Paroxysmal nocturnal dyspnea

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Paroxysmal nocturnal dyspnea

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Editor-In-Chief: C. Michael Gibson, M.S., M.D. [1]; Associate Editor(s)-in-Chief: Ogheneochuko Ajari, MB.BS, MS [2]

Synonyms and Keywords: Cardiac asthma; PND

Overview

Paroxysmal nocturnal dyspnea (PND) is defined as sudden, severe shortness of breath at night that awakens a person from sleep, often with coughing and wheezing. It is most closely associated with congestive heart failure. PND commonly occurs several hours after a person with heart failure has fallen asleep. PND is often relieved by sitting upright, but not as quickly as simple orthopnea. Also unlike orthopnea, it does not develop immediately upon lying down.

Historical Perspective

It was first described by Charles Lepois in the 1500s.

Pathophysiology

PND is caused by increasing amounts of fluid entering the lung during sleep and filling the small, air-filled sacs (alveoli) in the lung responsible for absorbing oxygen from the atmosphere. This fluid typically rests in the legs (peripheral edema) during the day when the individual is upright. At night, when recumbent for an extended period, this fluid is reabsorbed, increasing total blood volume and blood pressure, leading to pulmonary hypertension in people with underlying heart failure. The consequent pulmonary hypertension leads to the accumulation of fluid in the lungs, or pulmonary edema.

Causes

Life Threatening Causes

Life-threatening causes include conditions which may result in death or permanent disability within 24 hours if left untreated.

Common Causes

Causes by Organ System

Cardiovascular Acute decompensated heart failure, aortic regurgitation, aortic stenosis, atypical myocardial infarction, cardiac amyloidosis, cardiac ischemia, cardiac tamponade, cardiac tumors, cardiomyopathies, chronic heart failure, congenital heart disease, cor pulmonale, dilated cardiomyopathy, endomyocardial fibrosis, giant atrial myxoma, heart failure, hypertrophic cardiomyopathy, hurler syndrome, left ventricular failure (non-valvular), mitral stenosis, pacemaker syndrome, pericardial effusion, pericarditis, peripartum cardiomyopathy, peripheral edema, pulmonary embolism, Q fever myocarditis, restrictive cardiomyopathy, rheumatic heart disease, systemic hypertension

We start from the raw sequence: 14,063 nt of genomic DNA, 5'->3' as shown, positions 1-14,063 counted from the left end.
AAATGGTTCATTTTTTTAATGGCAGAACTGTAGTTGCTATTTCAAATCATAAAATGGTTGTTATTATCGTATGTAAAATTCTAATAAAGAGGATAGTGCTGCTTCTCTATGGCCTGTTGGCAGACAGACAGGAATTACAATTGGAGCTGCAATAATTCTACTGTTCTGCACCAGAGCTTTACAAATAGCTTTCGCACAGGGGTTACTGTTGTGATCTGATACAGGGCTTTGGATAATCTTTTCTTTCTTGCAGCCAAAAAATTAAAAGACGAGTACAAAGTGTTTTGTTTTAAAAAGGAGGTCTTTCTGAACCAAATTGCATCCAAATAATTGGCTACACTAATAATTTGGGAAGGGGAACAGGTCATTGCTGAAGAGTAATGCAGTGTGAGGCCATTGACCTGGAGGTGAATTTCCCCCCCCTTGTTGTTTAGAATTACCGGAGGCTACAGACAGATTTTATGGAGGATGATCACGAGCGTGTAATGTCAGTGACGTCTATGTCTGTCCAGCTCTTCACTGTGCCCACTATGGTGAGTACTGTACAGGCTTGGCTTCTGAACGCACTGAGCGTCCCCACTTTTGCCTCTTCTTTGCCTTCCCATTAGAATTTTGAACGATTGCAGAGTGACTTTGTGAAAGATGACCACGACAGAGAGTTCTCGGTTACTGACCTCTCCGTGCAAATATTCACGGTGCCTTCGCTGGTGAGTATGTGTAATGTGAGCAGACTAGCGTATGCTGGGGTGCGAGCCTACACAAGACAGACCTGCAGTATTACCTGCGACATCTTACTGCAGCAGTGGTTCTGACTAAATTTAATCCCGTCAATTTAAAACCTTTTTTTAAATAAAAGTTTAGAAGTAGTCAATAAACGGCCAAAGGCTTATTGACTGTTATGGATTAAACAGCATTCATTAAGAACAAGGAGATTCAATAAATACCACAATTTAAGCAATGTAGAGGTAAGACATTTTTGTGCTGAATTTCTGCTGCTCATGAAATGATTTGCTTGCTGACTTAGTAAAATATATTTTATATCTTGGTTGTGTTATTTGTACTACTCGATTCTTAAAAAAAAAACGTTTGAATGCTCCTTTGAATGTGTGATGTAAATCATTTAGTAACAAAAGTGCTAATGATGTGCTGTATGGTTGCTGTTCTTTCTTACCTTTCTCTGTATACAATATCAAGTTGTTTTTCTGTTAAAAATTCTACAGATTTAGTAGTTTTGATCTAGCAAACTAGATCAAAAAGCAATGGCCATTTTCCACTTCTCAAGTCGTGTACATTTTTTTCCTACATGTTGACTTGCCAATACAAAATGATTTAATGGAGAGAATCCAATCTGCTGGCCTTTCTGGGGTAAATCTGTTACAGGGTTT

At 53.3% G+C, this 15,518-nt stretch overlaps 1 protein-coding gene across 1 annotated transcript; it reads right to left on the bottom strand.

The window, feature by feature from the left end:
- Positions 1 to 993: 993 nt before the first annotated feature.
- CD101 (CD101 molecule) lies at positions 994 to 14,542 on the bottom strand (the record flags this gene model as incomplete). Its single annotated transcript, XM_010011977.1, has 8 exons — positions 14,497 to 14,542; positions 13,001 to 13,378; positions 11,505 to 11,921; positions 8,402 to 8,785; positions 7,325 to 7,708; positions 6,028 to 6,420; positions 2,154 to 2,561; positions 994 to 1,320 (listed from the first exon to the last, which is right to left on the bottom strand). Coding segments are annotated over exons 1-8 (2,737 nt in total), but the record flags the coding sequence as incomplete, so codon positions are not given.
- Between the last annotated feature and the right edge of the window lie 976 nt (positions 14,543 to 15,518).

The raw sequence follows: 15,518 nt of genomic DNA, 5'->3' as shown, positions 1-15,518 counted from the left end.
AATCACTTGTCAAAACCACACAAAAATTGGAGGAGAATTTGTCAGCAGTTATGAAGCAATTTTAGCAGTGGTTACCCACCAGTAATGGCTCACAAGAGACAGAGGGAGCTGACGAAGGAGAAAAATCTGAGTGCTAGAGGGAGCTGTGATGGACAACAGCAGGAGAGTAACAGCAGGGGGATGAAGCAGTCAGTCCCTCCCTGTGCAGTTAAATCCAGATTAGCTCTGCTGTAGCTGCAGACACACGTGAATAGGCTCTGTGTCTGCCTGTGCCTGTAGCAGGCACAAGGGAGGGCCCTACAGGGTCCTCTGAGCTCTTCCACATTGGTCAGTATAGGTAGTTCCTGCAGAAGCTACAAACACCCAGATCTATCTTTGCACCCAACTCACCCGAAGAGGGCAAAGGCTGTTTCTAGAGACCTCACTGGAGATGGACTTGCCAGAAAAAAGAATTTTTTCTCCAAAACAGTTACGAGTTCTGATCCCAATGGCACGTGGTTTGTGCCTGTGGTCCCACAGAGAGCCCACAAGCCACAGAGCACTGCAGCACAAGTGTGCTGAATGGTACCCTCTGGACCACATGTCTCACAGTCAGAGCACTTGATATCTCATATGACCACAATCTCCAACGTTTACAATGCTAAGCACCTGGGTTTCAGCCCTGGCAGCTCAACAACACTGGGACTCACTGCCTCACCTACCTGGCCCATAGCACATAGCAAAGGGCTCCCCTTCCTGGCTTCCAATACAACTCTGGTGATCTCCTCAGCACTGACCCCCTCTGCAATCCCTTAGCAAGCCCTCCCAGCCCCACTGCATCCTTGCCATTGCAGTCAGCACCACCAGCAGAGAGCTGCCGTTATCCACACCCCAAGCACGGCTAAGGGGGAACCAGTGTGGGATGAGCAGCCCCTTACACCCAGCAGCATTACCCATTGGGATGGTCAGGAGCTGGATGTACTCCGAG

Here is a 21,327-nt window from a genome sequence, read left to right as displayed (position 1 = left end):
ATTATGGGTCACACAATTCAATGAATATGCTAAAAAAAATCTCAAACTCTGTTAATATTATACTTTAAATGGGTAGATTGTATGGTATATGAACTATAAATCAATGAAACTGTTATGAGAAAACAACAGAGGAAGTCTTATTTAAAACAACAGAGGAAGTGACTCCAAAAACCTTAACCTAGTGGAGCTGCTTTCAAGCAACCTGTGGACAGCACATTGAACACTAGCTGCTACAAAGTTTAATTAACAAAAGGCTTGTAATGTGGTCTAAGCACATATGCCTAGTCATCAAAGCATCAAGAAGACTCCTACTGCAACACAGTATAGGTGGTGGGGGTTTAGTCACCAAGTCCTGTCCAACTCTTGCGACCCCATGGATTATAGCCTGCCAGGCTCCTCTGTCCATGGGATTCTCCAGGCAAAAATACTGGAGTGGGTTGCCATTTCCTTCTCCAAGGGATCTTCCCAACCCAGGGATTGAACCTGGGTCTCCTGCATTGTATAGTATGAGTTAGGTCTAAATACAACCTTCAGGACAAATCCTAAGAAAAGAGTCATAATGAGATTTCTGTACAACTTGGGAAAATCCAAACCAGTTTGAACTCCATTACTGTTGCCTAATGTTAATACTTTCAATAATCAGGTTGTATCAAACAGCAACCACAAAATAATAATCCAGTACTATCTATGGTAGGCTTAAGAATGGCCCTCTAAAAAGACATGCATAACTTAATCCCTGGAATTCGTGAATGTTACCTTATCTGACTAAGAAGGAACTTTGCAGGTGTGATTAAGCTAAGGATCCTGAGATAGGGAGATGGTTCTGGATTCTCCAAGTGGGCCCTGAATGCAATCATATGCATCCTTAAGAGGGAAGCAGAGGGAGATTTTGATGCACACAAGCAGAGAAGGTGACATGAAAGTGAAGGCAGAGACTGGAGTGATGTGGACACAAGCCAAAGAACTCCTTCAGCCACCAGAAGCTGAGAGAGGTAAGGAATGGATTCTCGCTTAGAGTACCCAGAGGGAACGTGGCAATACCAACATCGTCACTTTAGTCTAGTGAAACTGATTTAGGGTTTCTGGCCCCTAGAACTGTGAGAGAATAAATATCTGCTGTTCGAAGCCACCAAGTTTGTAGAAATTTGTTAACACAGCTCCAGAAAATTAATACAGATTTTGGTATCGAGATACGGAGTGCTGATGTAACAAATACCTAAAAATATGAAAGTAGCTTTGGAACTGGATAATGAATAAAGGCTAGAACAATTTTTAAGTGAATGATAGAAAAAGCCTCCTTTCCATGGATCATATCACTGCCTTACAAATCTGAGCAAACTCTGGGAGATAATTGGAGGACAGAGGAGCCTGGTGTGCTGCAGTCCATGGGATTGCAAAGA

Chemical/Poisoning No underlying causes
Dental No underlying causes
Dermatologic No underlying causes
Drug Side Effect Antidepressants, calcium channel blockers, diltiazem, nifedipine, trazodone
Ear Nose Throat No underlying causes
Endocrine Adrenal carcinoma, Cushing's syndrome, thyroid disease
Environmental Pneumoconiosis
Gastroenterologic Gastroesophageal reflux disease, Hurler syndrome
Genetic Hurler syndrome
Hematologic Anemia, tropical pulmonary eosinophilia
Iatrogenic No underlying causes
Infectious Disease Chagas disease, Q fever myocarditis, Tropical pulmonary eosinophilia
Musculoskeletal/Orthopedic No underlying causes
Neurologic Myasthenia gravis, obstructive sleep apnea
Nutritional/Metabolic Hurler syndrome, metabolic acidosis, obesity
Obstetric/Gynecologic Pregnancy
Oncologic Adrenal carcinoma, paraneoplastic syndromes
Ophthalmologic No underlying causes
Overdose/Toxicity No underlying causes
Psychiatric Anxiety, Hurler syndrome, panic disorder
Pulmonary Cor pulmonale, emphysema, interstitial lung disease, pulmonary edema, pulmonary embolism, severe chronic obstructive pulmonary disease, tropical pulmonary eosinophilia
Renal/Electrolyte Renal failure
Rheumatology/Immunology/Allergy Myasthenia gravis, paraneoplastic syndromes
Sexual No underlying causes
Trauma No underlying causes
Urologic No underlying causes
Miscellaneous No underlying causes

Causes in Alphabetical Order

Diagnosis

Symptoms

The experience of PND is often described as awakening suddenly to a feeling that one is suffocating, with wheezing respirations and coughing. It can be quite frightening.

Treatment

Treatment depends upon the underlying cause. The treatment of congestive heart failure can be found here.

Related Chapters

References

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